By the 148th Public Affairs Detachment
Filed by Sgt. 1st Class Gail Seaman and Sgt. Tony Wunderlich
The blast from the launch motors of the rocket blazed green
in the night vision goggles, silhouetting a lone Bradky on the
horizon. As the glare subsided, a second rocket launched, and
another, one every three seconds until all ten were away from
the MLRS, each terribly beautuul green flare climbing gracefully
behind the other into the low ashen overcast until it was lost
Their arc would cany them well beyond the visible horizon, already
alive with continuous flashes of light as other rockets, artillery
rounds, aerial bombs and secondary explosions detonated with
such frequency it was impossible to hear their individual reports.
They combined into a low, ominous rumble, the background static
of a battle that was grinding the Iraqi Army into the desert
For two days the Third Armored Division had chased the fleeing
Iraqi Army. Now, having reached the dug-in tanks of the Republican
Guard, the Iraqis would stand and fight. Perhaps they expected
the battle would be like the air strikes - swift and deadly,
but endurable. It would pass, and they could continue.
But this was the U.S. Army. It was not to be a high-speed pass
and then back to the base to wait tor Bomb Damage Assessment.
The Third Brigade would find the enemy, destroy all who resisted,
take the battlefield and then remain long enough to demolish
everything that was missed in the first sweep. That's why the
ground troops were called in -- not to continue the war, but
to finish it.
It started with a scouting report of a T-62 on the fringe of
the Brigade's sector, between them and elements of the 1st Armored
Division. The tank was quickly dispatched. Then another report,
this one of at least nine T-72s, the Main Battle Tank of the
Republican Guard this brigade had come 150 miles to engage.
But while the Third Brigade was relentless in pursuit, its tanks
were not going to hastily wander into an Iraqi trap. Brigade
Commander Col. Rob Goff called for a Time on Target artillery
barrage on bunkers guarding access to the Iraqi armor. M-109s
went into action, many looking for links to forward observers
so they could bring their laser-guided Copperhead artillery rounds
into the fray.
Close behind the artillery volley, the 5/18 Infantry task force
moved in, taking out an entrenched T-72 and clearing the way
for the 2/67 Armor task force. Working together, the Bradleys
and Abrams gunners accounted for seven T-72s and four BMPs. The
Brigade task forces sustained no casualties.
It was a scene repeated many times in separate, small engagements.
The Iraqis were unable to mount any coordinated defense and never
attempted a counter-attack. Instead, dispirited and abandoned,
soldiers began filtering across the battlefield, often holding
aloft a bedsheet, the largest white object they could find.
Some came singly, many came an entire company at a time. Expecting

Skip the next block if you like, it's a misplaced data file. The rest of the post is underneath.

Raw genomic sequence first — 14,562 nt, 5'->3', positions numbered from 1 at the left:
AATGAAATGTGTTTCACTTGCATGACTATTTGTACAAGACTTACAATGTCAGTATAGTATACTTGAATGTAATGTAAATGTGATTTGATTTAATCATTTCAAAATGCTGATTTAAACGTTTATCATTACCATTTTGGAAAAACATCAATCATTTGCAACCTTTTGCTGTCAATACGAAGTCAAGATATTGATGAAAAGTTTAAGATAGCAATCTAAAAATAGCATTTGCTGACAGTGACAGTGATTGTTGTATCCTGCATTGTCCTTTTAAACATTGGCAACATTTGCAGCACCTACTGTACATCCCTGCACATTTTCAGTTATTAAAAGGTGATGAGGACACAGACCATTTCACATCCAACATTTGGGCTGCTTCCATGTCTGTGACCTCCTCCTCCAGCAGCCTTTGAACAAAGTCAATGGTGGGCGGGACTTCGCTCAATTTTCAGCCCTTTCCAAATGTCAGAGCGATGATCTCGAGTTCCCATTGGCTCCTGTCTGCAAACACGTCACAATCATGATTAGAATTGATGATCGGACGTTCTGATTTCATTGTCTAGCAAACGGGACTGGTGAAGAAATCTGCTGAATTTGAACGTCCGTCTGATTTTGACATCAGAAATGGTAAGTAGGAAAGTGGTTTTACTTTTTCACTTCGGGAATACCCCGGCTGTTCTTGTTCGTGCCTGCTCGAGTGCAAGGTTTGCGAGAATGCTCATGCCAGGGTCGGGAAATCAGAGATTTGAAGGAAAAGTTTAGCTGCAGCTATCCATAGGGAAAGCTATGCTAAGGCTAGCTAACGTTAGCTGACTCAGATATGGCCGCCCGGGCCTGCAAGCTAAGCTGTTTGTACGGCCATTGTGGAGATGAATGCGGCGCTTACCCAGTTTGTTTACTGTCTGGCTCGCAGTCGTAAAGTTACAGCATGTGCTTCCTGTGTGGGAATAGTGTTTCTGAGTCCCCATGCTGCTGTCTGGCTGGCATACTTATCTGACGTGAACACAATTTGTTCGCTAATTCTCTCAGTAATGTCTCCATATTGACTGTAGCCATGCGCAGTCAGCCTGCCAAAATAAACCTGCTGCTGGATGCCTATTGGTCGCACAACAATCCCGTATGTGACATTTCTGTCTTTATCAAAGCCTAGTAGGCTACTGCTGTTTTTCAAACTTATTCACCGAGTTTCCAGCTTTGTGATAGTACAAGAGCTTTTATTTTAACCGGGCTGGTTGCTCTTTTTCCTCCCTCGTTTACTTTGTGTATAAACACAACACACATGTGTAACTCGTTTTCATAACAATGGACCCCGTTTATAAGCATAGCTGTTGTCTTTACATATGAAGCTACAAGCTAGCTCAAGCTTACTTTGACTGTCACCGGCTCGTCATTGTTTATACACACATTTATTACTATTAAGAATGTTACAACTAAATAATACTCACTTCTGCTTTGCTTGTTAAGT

harsh treatment, they were overjoyed at their reception as the
feared Americans offered them MREs and water. One company broke
into spontaneous cheers for their captors, chanting and dapping
their hands over their heads. For them, the war was over.
Less than 16 hours after the battle began, the war was over for
Third Brigade as well The surprise at the abrupt cease-fire was
almost as great as the relief and the joy of the prospect of
"You're kidding," said Spec. Herman Weatherd upon hearing
the news of the impending cease-fire scheduled to go into effect
in two hours. "Is it true, really? That's great. It means
I can go home."
Spec. Ivette Torres shared Weatherd's surprise. "Don't tell
me that if it's not true," she warned through a broad, hopeful
smile. 'Tve been dreaming for too long, I don't want to get my
For Pfc. Daudio Gomez, the cease-fire and the peace it promised
meant one thing - he could see his little boy. "That's him,"
Gomez said, pointing to a name written across his helmet cover,
"Adam Joseph Gomez," he said proudly.
But Gomez grew more serious as he thought of what the months
of waiting and days of combat meant. "I guess what I learned
is that you never underestimate anyone, because that's what Saddam
Hussein did. Don't underestimate anybody and don't mess around
with what you don't know."
Weathered reflected the weariness of many soldiers when he said
he couldn't say exactly what the end of the war meant to him.
But he spoke about something on many people's minds. "I
can't stop thinking about Hitler," he said. "That if
people back then had done what we're doing now, we might have
stopped the whole thing."
And speaking with the perspective born of experience, Sgt. 1st
Class Leanard Thompson pointed out that while the war may have
been won, the peace was not yet gained. Thompson was looking
ahead to the demolition of remaining equipment and mop-up of
Iraqi positions. Tin real proud of the Brigade and I'm glad we
did it right the first time. Hopefully, we won't have to come
back anymore. That's what it's all about"